[Standards] Re: [jdev] XEP-0115: Entity Capabilities
dave at cridland.net
Wed Jul 4 10:41:06 UTC 2007
On Wed Jul 4 10:57:10 2007, Michal 'vorner' Vaner wrote:
> Not sure what attack he mentioned, but there is collision project.
> Collisions in time of minutes on PC, and there is something about
> generating a colliding data with some prefix if I understand it well
> (there was something it can generate data that has given MD5 and
> some initial hash state or so).
And again, this is a collision attack, not a preimage attack. They're
entirely different attacks, and collision attacks, whilst worrying,
are not applicable to us.
In simpler terms, the attacker gets to pick both messages to form an
arbitrary hash, and in this case, it *is* possible to generate two
messages which produce the same MD5 hash quite quickly. (Seconds,
which is highly impressive).
Our attacker cannot pick one of the messages - that's fixed by the
client developer. FWIW, this is the same case as the vast majority of
uses of MD5 - the attacker has to find a message which produces the
same hash as an existent, often known, message. This requires a
preimage attack, not a collision attack. Because MD5 is single-pass,
then if there is a certain prefix to the legitimate message which is
known, there's a possibility of mounting something similar - in the
case on that webpage, you can add a suffix to the original message
which changes the hash to be one that you can find a collision for.
However, you certainly don't have full freedom here - the only way an
attacker could change the legitimate message in our case would be by
subverting the development process of the legitimate client and
selecting a suitable capability list. The only way they're likely to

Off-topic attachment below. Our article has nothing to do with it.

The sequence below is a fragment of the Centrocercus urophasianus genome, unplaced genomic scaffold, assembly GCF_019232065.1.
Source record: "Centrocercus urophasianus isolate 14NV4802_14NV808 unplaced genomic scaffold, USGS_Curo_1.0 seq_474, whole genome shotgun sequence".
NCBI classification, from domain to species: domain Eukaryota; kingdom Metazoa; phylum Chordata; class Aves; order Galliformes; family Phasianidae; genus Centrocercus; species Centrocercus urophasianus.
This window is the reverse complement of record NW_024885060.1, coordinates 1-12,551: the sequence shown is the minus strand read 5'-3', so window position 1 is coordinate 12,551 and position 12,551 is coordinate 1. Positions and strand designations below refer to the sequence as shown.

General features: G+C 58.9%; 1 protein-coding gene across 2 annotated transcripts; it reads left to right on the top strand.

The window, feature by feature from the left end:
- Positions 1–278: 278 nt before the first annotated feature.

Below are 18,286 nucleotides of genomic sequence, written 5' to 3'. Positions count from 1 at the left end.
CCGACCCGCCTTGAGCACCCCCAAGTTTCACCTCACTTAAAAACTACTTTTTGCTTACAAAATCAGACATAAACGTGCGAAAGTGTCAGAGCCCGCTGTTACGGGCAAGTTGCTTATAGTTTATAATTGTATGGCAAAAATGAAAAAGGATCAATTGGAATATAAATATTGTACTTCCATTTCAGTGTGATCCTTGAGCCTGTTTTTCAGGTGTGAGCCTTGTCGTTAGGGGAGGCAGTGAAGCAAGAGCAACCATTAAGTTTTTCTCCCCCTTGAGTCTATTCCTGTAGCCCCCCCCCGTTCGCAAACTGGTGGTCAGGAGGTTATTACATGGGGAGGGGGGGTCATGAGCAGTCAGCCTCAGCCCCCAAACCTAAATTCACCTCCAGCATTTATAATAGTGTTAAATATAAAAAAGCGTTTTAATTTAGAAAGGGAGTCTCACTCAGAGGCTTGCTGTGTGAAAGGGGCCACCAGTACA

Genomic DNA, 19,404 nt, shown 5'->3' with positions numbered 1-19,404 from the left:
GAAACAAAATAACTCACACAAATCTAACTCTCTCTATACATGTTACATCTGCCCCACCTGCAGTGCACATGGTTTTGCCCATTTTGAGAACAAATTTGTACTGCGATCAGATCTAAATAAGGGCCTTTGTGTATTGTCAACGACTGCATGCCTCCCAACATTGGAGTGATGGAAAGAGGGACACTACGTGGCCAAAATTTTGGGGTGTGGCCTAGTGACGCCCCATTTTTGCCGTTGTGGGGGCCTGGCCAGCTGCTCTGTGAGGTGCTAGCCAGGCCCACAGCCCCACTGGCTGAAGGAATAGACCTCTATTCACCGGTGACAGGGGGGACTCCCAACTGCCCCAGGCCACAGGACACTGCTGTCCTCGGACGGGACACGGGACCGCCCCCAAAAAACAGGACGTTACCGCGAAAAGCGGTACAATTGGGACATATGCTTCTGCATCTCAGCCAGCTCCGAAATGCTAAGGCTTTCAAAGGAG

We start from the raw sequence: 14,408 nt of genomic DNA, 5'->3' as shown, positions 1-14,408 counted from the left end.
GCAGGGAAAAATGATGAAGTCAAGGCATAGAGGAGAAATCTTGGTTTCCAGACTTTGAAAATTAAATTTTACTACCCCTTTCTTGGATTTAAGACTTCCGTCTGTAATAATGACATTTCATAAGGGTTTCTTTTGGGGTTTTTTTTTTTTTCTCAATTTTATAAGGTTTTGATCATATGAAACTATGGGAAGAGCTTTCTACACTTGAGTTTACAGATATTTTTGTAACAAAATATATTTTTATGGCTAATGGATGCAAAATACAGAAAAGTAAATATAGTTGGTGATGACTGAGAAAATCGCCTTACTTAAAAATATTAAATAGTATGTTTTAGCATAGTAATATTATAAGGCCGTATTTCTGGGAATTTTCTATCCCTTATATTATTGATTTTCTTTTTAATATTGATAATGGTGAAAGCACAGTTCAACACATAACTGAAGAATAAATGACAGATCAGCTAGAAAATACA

do this undetected would be by somehow finding a capability list that
appears genuine *to the developers*. I don't see this as a
These prefix collision attacks are based on adding random data to the
end - as far as I'm aware, it's still not practical to generate even
a prefix collision where the suffix data is restricted. (My
suggestion about a zillion messages back in this thread of using a
more stringent format would help here, and the mere fact that
capabilities are us-ascii strings would, I think, prevent this sort
of attack on its own).
That all said, I should stress that I'm far from being a crypto-head,
and I'm still of the opinion that this is all way too expensive an
attack to mount. Subverting the server outright would not only gain
you the ability to pollute caps, but trick clients in numerous more
interesting ways, and that strikes me as a much more fruitful attack
strategy. Especially as, in as much as I can tell, subverting the
server is the easiest method to mount a caps-pollution attack.
Dave Cridland - mailto:dave at cridland.net - xmpp:dwd at jabber.org
Infotrope Polymer - ACAP, IMAP, ESMTP, and Lemonade
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